With the one year anniversary of World Youth Day 2013 coming up in less than two weeks, its memory and mission lives on the city of Rio de Janeiro.
In almost perfect timing, I was invited to a special press opportunity this morning, commemorating the full reconstruction of Rio’s famous Christ the Redeemer statue, after lighting destroyed several fingers and part of its head.
The statue, considered one of the New Seven Wonders of the World, is struck by lightning an average of six times each year, and needed nearly $1,000,000 worth of renovations. Sponsored by the international tire company Pirelli, the work took place from January to June, and included the installation of four cameras on Christ’s head to take pictures of visitors and provide a live 24/7 view of the city “as Christ sees it.”
Reconstruction was officially capped off July 10 with prayer, ribbon cutting and a ceremonial blessing by Cardinal Orani João Tempesta, the Archbishop of Rio de Janeiro, who Pope Francis named a cardinal in February.
Walking up Corcovado in the pouring rain with nearly 80 media members from Brazil and across the world, I found Cardinal Tempesta standing alone under Christ the Redeemer just before the ceremony. I took advantage of the opportunity for an exclusive one-on-one interview in Portuguese to get his thoughts on WYD’s legacy and the lasting impact of Pope Francis’ visit to Rio:
It’s not just Pope Francis, but all of WYD that remains in Rio, in Brazil and around the world. He challenged Catholic youth to be leaders, and said their happiness has the power to change our world. His words and acts during World Youth Day continue and will always have an impact here. Not just as a memory, but a reminder of our responsibilities as Catholics.
Both you and Pope Francis are well known for reaching out to the poor and people most in need. How do you think the ministry of Pope Francis is especially beneficial for this demographic of the Church?
He’s rightfully giving them preference and calling attention to important people: the poor, the persecuted, and world’s refugees. And important issues too: promoting peace, being against war. He has done quite a bit of this. And it’s not just in his words, but his actions, too.
Here in Rio, for example — he visited a favela and attended to the sick. Those were both personal choices he made because he is genuinely concerned with the poor and the sick. He wanted to act on his words as Holy Father, remembering that these are the Pope’s people and that Christ is often most present in people in need.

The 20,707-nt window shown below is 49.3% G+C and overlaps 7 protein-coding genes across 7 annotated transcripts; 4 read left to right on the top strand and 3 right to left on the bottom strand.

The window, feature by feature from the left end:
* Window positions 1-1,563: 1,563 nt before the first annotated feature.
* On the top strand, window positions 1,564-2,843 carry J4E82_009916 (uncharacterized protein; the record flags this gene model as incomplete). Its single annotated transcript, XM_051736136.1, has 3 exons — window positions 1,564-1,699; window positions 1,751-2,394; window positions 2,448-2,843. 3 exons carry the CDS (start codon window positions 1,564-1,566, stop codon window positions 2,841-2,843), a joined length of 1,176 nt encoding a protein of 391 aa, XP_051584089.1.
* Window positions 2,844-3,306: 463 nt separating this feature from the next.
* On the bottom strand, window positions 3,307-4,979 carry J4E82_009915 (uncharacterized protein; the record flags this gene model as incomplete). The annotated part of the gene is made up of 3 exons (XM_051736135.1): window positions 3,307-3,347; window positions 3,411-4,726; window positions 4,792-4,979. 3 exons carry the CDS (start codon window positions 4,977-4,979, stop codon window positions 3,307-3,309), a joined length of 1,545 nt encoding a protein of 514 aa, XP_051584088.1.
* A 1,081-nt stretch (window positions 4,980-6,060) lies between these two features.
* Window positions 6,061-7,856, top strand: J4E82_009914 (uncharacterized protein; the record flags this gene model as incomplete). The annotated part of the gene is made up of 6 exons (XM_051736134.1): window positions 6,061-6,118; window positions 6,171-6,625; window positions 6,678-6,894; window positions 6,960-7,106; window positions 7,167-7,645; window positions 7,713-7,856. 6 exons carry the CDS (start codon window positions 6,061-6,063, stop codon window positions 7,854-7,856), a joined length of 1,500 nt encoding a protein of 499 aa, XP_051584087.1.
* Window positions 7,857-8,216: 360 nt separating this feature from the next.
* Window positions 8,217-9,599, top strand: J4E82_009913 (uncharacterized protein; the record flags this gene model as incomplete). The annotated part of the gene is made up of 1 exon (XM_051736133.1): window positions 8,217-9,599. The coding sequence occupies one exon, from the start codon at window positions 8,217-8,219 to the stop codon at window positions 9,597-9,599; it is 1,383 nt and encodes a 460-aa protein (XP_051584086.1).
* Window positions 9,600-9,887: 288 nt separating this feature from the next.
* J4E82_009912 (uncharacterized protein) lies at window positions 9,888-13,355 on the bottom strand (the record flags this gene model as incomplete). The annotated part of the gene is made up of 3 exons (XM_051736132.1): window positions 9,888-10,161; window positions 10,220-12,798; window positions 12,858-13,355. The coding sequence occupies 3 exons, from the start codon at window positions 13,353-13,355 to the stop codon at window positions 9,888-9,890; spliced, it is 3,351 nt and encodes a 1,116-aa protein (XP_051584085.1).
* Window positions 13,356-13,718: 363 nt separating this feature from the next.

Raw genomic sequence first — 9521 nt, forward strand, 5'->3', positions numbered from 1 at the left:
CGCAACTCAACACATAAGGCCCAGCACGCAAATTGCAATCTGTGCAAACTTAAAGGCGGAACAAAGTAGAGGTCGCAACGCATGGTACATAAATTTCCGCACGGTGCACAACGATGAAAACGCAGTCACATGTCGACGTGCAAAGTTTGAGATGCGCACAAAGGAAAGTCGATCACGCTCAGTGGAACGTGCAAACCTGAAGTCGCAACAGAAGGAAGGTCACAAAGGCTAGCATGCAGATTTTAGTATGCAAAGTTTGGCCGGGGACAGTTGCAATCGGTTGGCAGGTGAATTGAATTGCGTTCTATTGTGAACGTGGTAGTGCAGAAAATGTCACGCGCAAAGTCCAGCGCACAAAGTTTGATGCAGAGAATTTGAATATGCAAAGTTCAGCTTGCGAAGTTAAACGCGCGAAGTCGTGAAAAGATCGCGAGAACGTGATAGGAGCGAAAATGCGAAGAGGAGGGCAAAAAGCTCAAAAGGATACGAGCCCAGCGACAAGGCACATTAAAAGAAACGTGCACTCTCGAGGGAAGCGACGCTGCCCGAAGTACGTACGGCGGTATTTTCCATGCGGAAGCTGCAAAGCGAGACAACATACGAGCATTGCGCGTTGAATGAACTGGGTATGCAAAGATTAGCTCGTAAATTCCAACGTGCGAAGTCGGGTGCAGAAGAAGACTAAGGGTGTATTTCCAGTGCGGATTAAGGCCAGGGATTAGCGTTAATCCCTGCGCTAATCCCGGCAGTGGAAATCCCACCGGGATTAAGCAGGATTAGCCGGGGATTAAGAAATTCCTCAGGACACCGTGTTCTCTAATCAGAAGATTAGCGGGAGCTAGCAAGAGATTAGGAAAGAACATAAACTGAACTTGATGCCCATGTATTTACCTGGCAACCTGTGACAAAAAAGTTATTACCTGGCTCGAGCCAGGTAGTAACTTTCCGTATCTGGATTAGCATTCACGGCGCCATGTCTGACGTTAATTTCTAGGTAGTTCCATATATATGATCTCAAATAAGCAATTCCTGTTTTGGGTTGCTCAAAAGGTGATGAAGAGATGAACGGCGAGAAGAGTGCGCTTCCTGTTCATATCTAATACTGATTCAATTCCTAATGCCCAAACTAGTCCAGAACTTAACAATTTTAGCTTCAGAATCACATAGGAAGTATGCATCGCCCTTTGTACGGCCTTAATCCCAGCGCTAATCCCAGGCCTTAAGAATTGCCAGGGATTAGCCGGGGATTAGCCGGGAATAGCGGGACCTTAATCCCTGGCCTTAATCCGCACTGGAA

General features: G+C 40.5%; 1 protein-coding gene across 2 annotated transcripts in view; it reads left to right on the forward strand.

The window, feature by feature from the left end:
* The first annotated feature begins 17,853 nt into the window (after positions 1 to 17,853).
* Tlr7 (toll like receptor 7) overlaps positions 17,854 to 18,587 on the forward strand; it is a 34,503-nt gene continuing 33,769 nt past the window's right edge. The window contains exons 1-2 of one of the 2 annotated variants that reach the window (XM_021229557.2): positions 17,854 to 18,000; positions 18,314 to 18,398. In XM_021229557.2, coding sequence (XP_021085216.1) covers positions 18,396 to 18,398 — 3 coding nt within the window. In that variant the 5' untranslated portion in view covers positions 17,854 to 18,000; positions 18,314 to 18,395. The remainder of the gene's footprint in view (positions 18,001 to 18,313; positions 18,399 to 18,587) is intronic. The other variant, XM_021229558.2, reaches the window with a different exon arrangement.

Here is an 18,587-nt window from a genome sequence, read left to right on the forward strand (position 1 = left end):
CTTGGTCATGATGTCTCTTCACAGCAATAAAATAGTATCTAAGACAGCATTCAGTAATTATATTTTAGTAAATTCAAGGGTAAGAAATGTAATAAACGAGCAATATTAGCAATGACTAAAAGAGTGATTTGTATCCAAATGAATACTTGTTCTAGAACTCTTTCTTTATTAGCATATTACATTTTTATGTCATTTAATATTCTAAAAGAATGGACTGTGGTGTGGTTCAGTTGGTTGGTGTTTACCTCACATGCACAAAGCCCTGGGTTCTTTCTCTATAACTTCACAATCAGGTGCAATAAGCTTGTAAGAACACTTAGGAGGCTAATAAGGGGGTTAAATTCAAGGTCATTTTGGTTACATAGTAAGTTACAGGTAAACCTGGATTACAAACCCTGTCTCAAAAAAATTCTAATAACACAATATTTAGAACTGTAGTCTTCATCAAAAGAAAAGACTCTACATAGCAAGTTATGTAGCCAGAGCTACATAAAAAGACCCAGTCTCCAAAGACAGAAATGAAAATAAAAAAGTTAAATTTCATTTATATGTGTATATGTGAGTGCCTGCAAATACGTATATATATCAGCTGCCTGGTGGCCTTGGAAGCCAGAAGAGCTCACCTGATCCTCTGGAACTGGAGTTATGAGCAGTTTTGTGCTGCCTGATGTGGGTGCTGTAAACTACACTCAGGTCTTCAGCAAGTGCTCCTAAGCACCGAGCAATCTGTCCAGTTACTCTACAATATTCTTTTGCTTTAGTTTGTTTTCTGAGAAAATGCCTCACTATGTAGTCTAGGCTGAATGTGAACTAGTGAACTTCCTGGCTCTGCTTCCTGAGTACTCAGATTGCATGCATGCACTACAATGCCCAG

What are some of the greatest challenges for you as archbishop of Rio de Janeiro — Brazil’s least Catholic state by percentage? Are any of these challenges improving or being made easier thanks to World Youth Day?
In the city of Rio de Janeiro, the archdiocese has a higher percentage of Catholics than in any other city in the state of Rio de Janeiro. Pope Francis’ mission wasn’t necessarily to increase the number of Catholics here, but to encourage people to foster lives of justice and peace. If someone has a calling to come back to the Church, they’ll be very welcomed back. But the goal is to encourage peace, justice and fraternity so the Church is present in the world.
Are more people returning to the Church thanks to the events of World Youth Day?
We don’t have official statistics on that yet. But sometimes people’s involvement is very relative. We always have people saying that they want to participate in a parish event, help with evangelization, or contribute to a Church mission. But at the same time, they’re often not practicing Catholics or don’t specifically belong to a parish.
Last question: Between the 2014 World Cup and the upcoming Summer Olympics in 2016, do you think large international sporting events — though not specifically Catholic events — can benefit the Church here at all?
The archdiocese has a special sports ministry that works day to day with sports and promoting peace dialogue. With World Cup and Olympics, it’s important for us to think both about living healthy lives and promoting fraternity. Peace and sports can go together because sports teach us to be united. In his message to the world before the World Cup, Pope Francis said nobody should be alone in sports or in life. On a bigger scale, for our world to be a better place, countries also need to be united.